3.2       Countries of origin and transit


Some countries described the state of play of their readmission agreements. Belarus explained that it has readmission agreements with the EU and Ukraine, Kazakhstan noted that it is in the process of concluding 36 readmission agreements and Serbia explained that it has the EU readmission agreement and 11 bilateral readmission agreements; negotiations are ongoing towards six more agreements, and an initiative for another six was launched (including with Afghanistan, Iran and Iraq).  


Given the conditionality used by the EU to press non-EU countries to cooperate on readmission, it is unsurprising that most countries of origin or transit reported on their readmission commitments towards the EU, highlighting that they fulfil their obligations under the respective agreements. Moldova explained that it has 13 readmission agreements, including with the EU and Schengen associated countries, and is in the process of negotiating six more. It reported that it adequately implements readmission agreements with the EU, which has implications on maintaining visa free regimes for Moldova’s citizens. Albania wrote that it had signed readmission agreements with the EU, which it duly implements and examines with priority the readmission requests from EU Member States. According to the report from Armenia, the country’s readmission agreements with the EU and Russia are well implemented, and more readmission agreements are being negotiated. North Macedonia highlighted that it has readmission agreement with nearly all the EU Member States, and its readmission agreement with the EU is implemented smoothly. Azerbaijan noted that readmission agreements with the EU, Norway, Switzerland and Montenegro are adequately implemented, and it is in the process of conclusion of 13 additional agreements. Russian Federation stated that it has 17 readmission agreements, including with the EU and Schengen associated countries, and two informal readmission agreements; additionally, the readmission agreement with the EU is effectively implemented.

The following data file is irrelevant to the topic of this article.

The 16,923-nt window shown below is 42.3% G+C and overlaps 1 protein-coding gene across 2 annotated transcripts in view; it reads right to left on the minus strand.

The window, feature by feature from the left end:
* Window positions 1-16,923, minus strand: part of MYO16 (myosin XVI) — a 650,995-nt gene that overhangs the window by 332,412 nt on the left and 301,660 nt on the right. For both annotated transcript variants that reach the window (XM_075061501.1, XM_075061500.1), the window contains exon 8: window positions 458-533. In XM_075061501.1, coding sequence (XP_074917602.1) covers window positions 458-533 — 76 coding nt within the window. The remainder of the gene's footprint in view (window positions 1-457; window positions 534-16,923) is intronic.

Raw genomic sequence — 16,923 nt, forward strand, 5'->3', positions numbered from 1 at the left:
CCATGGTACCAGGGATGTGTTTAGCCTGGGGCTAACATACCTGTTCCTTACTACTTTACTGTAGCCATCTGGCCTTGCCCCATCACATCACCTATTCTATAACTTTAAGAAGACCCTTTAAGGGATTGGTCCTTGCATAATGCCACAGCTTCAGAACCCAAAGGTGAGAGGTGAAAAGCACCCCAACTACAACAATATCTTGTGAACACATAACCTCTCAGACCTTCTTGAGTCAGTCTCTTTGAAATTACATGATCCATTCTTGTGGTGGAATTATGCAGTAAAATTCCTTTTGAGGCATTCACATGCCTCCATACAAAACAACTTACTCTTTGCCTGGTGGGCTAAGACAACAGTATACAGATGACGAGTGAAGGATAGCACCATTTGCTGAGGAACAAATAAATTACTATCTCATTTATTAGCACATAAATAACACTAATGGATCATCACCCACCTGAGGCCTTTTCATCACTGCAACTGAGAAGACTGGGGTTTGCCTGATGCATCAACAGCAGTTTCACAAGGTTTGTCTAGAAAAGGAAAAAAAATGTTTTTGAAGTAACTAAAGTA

All the formal readmission agreements that the EU signed with the non-EU countries contain “third country clause,” which allows EU Member States to send back not only nationals of the signatory countries but also people who transited through their territories before reaching the EU. The readmission agreements do not ensure that the receiving country will effectively admit the readmitted person to its asylum procedure. This may result in chain refoulement and is a prime example of externalisation of refugee protection and migration management by the EU. Pointing to the readmission agreements with nearly all the EU Member States, North Macedonia noted the challenge to conclude readmission agreements with countries of origin, stressing that it is difficult to achieve, especially with countries affected by war or with unstable democracies. Similarly, Russia Federation has readmission agreements with the EU and Schengen associated countries, as well as with countries in Central Asia, and is preparing readmission agreements with countries from Asia and Pacific, Middle East (including Syria) and North Africa. Serbia has a readmission agreement with the EU and bilateral agreements with other Balkan countries (Bosnia and Herzegovina, North Macedonia and Montenegro). Readmission agreements or arrangements between neighbouring countries often lead to chain pushbacks, whereby a person is repetitively informally expelled from one country to another, without having access to asylum process in any of these countries. Such unlawful practice has been reported in the Balkans.